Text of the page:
Do images of gray canned green beans and soup that stands up on its own volition come to mind when you think canned food? Think again. Time and time again we turn to the pantry when looking to pull together last-minute meals or set the foundation for an elaborate weekend project. From the classic to the exotic, here's what we keep in our cupboards.
- Tomatoes: While few things beat a juicy peak-season tomato, the rest of the year, canned tomatoes are the way to go. We're partial to whole over diced: whole tomatoes tend to be higher quality and are more versatile.
- Fish: Keep tuna, anchovies, and sardines on hand to add briny bite to salads, or even eat straight out of the tin. Look for those that are packed in their own juices or olive oil, although the best anchovies tend to be packed in salt.
- Pumpkin: As a general rule of thumb, fresh pumpkin is a better choice in savory applications, but canned is the way to go for baked goods, thanks to its consistent moisture levels and smoother texture. Just make sure to choose plain pumpkin over pumpkin pie filling, which is already sweetened and spiced.
- Beans: Canned beans reign supreme when it comes to whipping up speedy weeknight meals. Just make sure to thoroughly rinse away the briny liquid before using.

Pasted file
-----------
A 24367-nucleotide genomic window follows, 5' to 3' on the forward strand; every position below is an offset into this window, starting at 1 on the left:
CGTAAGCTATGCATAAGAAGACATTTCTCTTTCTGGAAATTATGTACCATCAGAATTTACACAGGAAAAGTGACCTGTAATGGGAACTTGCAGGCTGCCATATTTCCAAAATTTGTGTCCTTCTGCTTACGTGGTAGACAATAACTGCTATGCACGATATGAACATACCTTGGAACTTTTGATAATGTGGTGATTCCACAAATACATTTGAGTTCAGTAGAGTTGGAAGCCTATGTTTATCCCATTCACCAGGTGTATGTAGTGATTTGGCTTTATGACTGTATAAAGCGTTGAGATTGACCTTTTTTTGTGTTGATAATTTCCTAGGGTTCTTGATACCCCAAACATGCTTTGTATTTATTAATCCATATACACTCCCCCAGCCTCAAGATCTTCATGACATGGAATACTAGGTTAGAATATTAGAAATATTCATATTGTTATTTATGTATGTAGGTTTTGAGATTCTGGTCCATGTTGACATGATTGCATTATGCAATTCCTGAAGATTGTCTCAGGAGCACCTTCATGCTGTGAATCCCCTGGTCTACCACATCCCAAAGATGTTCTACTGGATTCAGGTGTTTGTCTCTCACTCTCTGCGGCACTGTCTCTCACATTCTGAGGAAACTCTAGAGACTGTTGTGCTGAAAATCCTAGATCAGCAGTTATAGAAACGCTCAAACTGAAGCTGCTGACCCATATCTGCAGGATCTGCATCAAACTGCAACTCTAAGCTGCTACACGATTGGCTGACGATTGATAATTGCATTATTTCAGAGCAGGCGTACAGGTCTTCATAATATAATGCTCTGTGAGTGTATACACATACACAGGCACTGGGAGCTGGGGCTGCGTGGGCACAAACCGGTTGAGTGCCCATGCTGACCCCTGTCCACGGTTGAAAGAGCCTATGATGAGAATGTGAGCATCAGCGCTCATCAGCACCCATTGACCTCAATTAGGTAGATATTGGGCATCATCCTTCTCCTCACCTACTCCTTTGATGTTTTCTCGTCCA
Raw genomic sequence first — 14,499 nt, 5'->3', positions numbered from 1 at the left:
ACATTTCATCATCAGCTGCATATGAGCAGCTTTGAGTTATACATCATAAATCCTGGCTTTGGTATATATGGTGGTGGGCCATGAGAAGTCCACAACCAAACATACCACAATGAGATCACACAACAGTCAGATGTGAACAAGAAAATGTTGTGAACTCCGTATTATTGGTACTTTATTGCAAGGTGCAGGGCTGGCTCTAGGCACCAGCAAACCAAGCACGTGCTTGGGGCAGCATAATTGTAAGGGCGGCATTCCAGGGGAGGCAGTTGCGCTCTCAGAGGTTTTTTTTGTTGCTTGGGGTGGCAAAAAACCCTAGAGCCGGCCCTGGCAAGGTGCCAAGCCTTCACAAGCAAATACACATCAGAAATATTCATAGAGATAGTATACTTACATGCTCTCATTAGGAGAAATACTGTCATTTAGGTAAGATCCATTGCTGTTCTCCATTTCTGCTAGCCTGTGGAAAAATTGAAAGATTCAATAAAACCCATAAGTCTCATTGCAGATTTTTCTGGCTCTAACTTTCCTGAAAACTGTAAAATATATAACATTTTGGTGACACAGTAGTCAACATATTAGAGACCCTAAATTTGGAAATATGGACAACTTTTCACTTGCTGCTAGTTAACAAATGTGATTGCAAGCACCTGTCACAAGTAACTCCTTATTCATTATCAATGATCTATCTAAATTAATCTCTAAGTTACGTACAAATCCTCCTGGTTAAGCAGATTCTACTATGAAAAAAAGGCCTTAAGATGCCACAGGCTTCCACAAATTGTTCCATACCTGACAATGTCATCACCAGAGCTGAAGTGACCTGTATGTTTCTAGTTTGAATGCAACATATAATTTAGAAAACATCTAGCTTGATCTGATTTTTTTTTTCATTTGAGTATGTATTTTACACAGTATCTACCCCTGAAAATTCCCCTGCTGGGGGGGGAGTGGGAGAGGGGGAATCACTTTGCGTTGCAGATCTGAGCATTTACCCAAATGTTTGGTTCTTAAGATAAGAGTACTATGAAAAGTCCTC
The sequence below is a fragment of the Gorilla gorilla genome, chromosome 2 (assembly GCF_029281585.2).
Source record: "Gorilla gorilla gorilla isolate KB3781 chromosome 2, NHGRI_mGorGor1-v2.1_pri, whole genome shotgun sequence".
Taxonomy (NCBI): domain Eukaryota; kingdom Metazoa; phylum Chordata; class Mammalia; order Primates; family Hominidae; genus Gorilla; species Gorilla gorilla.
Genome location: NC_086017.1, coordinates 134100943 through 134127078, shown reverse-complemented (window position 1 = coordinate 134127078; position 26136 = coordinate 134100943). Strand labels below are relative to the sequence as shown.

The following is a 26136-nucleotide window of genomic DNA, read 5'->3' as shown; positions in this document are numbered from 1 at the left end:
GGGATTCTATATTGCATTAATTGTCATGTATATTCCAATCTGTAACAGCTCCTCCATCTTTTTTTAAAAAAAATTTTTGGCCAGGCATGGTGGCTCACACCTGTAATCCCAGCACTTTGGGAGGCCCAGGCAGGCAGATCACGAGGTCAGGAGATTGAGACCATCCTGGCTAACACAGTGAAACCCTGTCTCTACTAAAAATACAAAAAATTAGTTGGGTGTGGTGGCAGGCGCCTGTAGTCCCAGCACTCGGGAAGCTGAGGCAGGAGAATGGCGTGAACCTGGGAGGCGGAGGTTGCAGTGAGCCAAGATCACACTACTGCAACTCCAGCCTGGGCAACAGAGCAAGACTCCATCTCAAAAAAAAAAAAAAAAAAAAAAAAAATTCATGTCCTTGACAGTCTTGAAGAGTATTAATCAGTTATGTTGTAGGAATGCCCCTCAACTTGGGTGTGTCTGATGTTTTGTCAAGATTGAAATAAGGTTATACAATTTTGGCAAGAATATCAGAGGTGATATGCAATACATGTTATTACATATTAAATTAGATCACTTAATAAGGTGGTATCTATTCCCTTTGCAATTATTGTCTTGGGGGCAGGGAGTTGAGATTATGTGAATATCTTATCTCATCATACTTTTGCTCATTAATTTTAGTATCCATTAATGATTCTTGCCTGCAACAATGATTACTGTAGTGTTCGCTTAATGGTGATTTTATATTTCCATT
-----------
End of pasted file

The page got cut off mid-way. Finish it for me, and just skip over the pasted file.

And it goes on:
- Condensed and evaporated milk: Both of these cooked dairy products are baker's staples, essential for key lime pie, dulce de leche, and fudge.
Keep reading for three canned foods with an exotic twist.
- Coconut milk and cream: Try velvety coconut milk and cream in baked goods, cocktails, and Thai curries and soups. Look for this tropical ingredient in the international food aisle, and make certain that what you're buying is the called-for ingredient, as coconut milk, cream, water, and creme de coco all have different properties.
- Spam: While some might turn up their nose at this canned ham, it's a celebrated ingredient in Hawaiian cuisine and is delicious in a variety of applications.
- Green chiles and chiles in adobo: Prized Hatch green chiles are extremely hard to come by fresh but are great out of the can in salsa, queso, and chili. Chiles marinated in adobo are an instant way to add heat and smokiness to dishes. Look for both of these spunky peppers in the international foods aisle.
What do you keep in your pantry?